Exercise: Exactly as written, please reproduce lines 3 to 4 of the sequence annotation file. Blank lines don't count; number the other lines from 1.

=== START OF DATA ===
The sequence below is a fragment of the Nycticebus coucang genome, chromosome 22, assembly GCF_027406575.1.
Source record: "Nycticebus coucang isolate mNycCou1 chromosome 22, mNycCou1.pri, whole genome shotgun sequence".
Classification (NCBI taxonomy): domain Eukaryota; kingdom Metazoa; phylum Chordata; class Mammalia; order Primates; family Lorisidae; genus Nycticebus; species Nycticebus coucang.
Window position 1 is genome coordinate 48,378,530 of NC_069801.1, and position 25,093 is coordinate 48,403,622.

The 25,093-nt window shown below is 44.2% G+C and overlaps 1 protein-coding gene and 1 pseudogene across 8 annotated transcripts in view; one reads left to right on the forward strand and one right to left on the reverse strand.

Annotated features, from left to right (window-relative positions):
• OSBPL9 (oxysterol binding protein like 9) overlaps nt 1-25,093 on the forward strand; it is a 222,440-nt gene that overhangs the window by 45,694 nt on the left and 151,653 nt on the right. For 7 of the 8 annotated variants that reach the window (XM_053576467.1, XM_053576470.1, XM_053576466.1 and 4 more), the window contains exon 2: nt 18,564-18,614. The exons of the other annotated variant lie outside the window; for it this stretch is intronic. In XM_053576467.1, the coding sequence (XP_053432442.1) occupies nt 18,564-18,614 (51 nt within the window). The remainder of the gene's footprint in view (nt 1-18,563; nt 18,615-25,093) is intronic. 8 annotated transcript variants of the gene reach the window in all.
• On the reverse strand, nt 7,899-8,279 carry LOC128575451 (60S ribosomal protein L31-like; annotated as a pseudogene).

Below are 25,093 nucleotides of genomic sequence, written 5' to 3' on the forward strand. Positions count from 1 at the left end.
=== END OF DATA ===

Classification (NCBI taxonomy): domain Eukaryota; kingdom Metazoa; phylum Chordata; class Mammalia; order Primates; family Lorisidae; genus Nycticebus; species Nycticebus coucang.
Window position 1 is genome coordinate 48,378,530 of NC_069801.1, and position 25,093 is coordinate 48,403,622.